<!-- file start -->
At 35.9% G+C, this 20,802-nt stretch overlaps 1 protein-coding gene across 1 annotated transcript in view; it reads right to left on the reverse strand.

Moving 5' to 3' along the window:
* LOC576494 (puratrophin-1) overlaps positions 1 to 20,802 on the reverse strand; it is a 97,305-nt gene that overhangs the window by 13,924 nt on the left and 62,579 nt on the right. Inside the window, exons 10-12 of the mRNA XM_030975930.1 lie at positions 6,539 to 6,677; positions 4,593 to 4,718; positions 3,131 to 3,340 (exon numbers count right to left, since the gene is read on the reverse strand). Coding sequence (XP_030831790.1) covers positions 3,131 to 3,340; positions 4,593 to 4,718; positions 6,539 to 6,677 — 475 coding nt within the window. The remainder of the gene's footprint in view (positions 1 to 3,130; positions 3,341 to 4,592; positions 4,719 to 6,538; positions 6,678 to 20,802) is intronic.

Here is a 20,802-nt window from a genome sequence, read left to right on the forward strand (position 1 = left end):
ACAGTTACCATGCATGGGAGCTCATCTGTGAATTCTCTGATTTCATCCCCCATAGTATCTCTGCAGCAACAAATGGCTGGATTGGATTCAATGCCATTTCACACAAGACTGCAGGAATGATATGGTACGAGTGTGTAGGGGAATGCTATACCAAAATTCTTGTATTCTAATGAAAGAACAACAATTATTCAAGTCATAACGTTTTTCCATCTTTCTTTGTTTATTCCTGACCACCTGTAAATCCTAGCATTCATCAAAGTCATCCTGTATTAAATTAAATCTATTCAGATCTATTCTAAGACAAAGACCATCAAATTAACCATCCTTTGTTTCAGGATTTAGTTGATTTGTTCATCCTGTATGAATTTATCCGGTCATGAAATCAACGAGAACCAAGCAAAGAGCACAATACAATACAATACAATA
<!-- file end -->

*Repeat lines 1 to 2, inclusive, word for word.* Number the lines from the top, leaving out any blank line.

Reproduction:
At 35.9% G+C, this 20,802-nt stretch overlaps 1 protein-coding gene across 1 annotated transcript in view; it reads right to left on the reverse strand.

Moving 5' to 3' along the window: